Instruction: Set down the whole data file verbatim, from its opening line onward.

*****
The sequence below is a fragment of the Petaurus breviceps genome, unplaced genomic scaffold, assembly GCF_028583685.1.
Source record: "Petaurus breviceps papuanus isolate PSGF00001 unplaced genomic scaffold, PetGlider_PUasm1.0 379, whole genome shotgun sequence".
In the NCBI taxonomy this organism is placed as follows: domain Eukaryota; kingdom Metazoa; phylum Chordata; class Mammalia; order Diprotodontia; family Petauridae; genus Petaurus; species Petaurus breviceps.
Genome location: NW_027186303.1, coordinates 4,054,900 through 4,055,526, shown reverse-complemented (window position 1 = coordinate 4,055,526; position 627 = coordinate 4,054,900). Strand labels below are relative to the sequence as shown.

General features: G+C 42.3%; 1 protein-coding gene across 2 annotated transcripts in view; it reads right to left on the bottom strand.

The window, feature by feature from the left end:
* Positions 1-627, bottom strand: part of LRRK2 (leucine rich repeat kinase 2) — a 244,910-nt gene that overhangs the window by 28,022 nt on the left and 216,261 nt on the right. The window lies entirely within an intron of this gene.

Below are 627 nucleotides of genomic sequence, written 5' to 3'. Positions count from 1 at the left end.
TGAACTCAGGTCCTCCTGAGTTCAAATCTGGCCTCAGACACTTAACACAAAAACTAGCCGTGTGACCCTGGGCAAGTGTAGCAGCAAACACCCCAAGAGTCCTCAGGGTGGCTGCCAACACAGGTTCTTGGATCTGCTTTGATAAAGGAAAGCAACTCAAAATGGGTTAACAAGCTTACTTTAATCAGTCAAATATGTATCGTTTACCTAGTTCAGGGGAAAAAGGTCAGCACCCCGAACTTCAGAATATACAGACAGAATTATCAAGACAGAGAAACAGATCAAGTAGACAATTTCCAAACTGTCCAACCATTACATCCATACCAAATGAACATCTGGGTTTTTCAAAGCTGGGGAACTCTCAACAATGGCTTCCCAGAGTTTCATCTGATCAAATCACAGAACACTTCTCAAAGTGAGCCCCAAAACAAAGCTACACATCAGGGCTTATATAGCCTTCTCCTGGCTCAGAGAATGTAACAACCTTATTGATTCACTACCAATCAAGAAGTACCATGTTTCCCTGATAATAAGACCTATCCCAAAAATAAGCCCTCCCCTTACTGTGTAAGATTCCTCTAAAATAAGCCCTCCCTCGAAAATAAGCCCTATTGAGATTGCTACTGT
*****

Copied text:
The sequence below is a fragment of the Petaurus breviceps genome, unplaced genomic scaffold, assembly GCF_028583685.1.
Source record: "Petaurus breviceps papuanus isolate PSGF00001 unplaced genomic scaffold, PetGlider_PUasm1.0 379, whole genome shotgun sequence".
In the NCBI taxonomy this organism is placed as follows: domain Eukaryota; kingdom Metazoa; phylum Chordata; class Mammalia; order Diprotodontia; family Petauridae; genus Petaurus; species Petaurus breviceps.
Genome location: NW_027186303.1, coordinates 4,054,900 through 4,055,526, shown reverse-complemented (window position 1 = coordinate 4,055,526; position 627 = coordinate 4,054,900). Strand labels below are relative to the sequence as shown.

General features: G+C 42.3%; 1 protein-coding gene across 2 annotated transcripts in view; it reads right to left on the bottom strand.

The window, feature by feature from the left end:
* Positions 1-627, bottom strand: part of LRRK2 (leucine rich repeat kinase 2) — a 244,910-nt gene that overhangs the window by 28,022 nt on the left and 216,261 nt on the right. The window lies entirely within an intron of this gene.

Below are 627 nucleotides of genomic sequence, written 5' to 3'. Positions count from 1 at the left end.
TGAACTCAGGTCCTCCTGAGTTCAAATCTGGCCTCAGACACTTAACACAAAAACTAGCCGTGTGACCCTGGGCAAGTGTAGCAGCAAACACCCCAAGAGTCCTCAGGGTGGCTGCCAACACAGGTTCTTGGATCTGCTTTGATAAAGGAAAGCAACTCAAAATGGGTTAACAAGCTTACTTTAATCAGTCAAATATGTATCGTTTACCTAGTTCAGGGGAAAAAGGTCAGCACCCCGAACTTCAGAATATACAGACAGAATTATCAAGACAGAGAAACAGATCAAGTAGACAATTTCCAAACTGTCCAACCATTACATCCATACCAAATGAACATCTGGGTTTTTCAAAGCTGGGGAACTCTCAACAATGGCTTCCCAGAGTTTCATCTGATCAAATCACAGAACACTTCTCAAAGTGAGCCCCAAAACAAAGCTACACATCAGGGCTTATATAGCCTTCTCCTGGCTCAGAGAATGTAACAACCTTATTGATTCACTACCAATCAAGAAGTACCATGTTTCCCTGATAATAAGACCTATCCCAAAAATAAGCCCTCCCCTTACTGTGTAAGATTCCTCTAAAATAAGCCCTCCCTCGAAAATAAGCCCTATTGAGATTGCTACTGT